July 1997 INSIGHT Special Feature:

Scheduling Systems - Experiences of UK Repairers

A Carter and Carter Exclusive to INSIGHT

One of the latest newsworthy topics in the UK is the growing importance of scheduling systems, In the continued drive towards improving customer satisfaction by reducing cycle time, the leading shops are re-thinking their traditional systems and focusing on the complete work-in-progress process.

The repair process in the UK typically involves eight vehicle movements from the beginning of the repair process to final delivery to the customer:

With this repair process in place, shops have used a number of scheduling techniques, including:

Conventional Systems

The two conventional methods used for scheduling work in the UK are:

"T" cards -
consisting of multi-slotted boards into which color "T" cards fit. No universal method exists for its application. The most common method is to section a slot board into departments: metalwork, paint, and reassembly - with different colored cards- representing each operation. Registration numbers, customer details, and hours allocated are then marked on each "T" card. Cards are moved to the next section as each part of the process is completed.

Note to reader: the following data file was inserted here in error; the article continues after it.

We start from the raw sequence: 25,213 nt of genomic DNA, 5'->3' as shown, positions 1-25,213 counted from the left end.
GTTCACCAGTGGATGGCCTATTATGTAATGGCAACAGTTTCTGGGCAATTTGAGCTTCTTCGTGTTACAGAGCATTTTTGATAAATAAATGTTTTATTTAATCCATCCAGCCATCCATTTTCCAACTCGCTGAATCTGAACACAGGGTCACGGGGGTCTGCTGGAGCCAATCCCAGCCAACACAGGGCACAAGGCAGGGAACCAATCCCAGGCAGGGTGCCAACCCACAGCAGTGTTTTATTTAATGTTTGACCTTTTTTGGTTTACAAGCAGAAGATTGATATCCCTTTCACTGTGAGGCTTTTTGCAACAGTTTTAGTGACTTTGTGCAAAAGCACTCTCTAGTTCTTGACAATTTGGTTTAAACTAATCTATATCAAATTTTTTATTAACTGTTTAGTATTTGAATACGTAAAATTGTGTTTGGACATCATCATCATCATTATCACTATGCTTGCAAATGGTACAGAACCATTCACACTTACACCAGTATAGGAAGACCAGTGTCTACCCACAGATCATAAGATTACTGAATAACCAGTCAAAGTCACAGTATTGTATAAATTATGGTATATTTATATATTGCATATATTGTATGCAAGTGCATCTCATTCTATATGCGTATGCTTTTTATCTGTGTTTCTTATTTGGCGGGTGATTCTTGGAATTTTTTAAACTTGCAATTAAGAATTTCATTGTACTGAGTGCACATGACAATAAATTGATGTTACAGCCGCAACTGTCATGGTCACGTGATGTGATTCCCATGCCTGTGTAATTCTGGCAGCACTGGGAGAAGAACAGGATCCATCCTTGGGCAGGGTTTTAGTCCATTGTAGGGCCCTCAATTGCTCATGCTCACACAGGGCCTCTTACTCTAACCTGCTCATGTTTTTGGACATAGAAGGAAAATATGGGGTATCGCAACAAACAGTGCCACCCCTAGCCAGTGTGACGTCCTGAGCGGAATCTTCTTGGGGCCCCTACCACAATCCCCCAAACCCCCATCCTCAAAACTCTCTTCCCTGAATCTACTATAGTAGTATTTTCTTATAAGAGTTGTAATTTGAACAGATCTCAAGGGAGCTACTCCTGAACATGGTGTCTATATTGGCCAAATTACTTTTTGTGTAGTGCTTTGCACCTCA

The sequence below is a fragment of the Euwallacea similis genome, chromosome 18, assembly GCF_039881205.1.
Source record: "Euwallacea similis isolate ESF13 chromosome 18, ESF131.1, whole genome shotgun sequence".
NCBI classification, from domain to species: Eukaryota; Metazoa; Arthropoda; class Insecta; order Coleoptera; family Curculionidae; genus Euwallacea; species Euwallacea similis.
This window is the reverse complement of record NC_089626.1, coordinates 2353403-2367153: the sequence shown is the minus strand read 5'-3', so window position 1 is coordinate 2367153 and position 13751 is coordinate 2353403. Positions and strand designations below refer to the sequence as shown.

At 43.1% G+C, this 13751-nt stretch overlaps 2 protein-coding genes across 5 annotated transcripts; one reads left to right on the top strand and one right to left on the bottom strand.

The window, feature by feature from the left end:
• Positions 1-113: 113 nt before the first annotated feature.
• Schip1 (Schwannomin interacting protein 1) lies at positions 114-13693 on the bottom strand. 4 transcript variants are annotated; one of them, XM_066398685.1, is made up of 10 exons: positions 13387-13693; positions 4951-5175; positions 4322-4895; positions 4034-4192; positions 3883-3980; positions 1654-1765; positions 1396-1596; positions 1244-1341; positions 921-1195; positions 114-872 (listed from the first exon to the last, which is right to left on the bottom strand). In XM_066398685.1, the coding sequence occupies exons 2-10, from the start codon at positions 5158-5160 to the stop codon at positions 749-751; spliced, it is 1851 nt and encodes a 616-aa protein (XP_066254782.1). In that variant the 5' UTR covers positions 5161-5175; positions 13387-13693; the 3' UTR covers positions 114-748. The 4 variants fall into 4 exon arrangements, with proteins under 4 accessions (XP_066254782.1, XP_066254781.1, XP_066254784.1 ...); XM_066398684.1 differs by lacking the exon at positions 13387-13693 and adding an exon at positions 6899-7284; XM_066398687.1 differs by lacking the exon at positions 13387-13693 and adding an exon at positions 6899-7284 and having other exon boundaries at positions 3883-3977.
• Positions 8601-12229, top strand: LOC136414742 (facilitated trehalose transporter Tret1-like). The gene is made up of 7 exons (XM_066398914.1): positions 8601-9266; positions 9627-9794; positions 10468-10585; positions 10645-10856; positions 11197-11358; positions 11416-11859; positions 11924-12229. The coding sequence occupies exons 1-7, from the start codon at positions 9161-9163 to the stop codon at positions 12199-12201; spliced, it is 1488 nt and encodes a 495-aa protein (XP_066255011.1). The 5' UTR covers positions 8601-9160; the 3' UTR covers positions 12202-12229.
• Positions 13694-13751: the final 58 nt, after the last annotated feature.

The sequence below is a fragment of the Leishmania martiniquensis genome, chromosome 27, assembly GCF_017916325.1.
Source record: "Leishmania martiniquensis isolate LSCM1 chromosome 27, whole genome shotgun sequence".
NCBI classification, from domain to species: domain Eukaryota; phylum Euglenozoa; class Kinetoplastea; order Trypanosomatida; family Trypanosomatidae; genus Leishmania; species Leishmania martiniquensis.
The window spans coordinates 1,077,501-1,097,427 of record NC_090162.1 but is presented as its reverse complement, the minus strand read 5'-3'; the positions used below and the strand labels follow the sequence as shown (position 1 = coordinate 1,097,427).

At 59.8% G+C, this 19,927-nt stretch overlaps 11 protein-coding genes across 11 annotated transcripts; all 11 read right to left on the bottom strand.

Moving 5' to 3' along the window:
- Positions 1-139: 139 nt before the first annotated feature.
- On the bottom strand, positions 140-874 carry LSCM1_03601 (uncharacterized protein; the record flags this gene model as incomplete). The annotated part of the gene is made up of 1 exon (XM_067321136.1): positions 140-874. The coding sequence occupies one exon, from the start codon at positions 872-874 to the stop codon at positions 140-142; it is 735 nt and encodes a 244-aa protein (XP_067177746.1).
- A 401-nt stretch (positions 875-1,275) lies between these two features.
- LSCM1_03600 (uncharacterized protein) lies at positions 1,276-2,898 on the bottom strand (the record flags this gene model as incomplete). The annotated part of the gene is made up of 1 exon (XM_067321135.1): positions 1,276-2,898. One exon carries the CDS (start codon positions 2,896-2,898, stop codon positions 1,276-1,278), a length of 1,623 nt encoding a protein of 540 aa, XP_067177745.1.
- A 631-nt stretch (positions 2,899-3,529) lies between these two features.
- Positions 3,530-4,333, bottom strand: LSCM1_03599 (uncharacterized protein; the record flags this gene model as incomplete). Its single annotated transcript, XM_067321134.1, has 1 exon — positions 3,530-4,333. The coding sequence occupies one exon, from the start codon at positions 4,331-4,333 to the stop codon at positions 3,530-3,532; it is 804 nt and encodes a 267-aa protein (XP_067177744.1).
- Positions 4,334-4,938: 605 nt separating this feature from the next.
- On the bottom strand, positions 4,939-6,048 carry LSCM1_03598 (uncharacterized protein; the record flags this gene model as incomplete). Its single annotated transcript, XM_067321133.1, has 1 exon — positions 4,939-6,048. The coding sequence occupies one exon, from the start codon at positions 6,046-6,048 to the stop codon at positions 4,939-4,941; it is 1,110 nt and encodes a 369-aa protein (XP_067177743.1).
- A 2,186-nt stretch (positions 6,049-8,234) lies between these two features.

Computer software -
with tracking systems are generally sophisticated electronic packages that have been added to management programs. Few shops in the UK are using computerized systems even when they are introduced free of charge.

Scheduling Problems

Experience of leading shops reveals that "T" cards and software can provide some benefits in terms of information and time allocation but neither can perform the most important functions: the complete overview of the entire work-in-progress situation at any given time and linking resources to time management.

Other problems commonly experienced include:

In Part II of this article we will discuss specific scheduling requirements and a more effective way to manage the scheduling dilemma.

Carter and Carter, a UK and U.S. based consulting firm specializes in the collision repair industry. They can be reached in the U.S. at (847)509-0612.

Reprinted from the July 1997 Issue of Collision Repair Industry INSIGHT.

© 1997 Collision Repair Industry INSIGHT. All Rights Reserved

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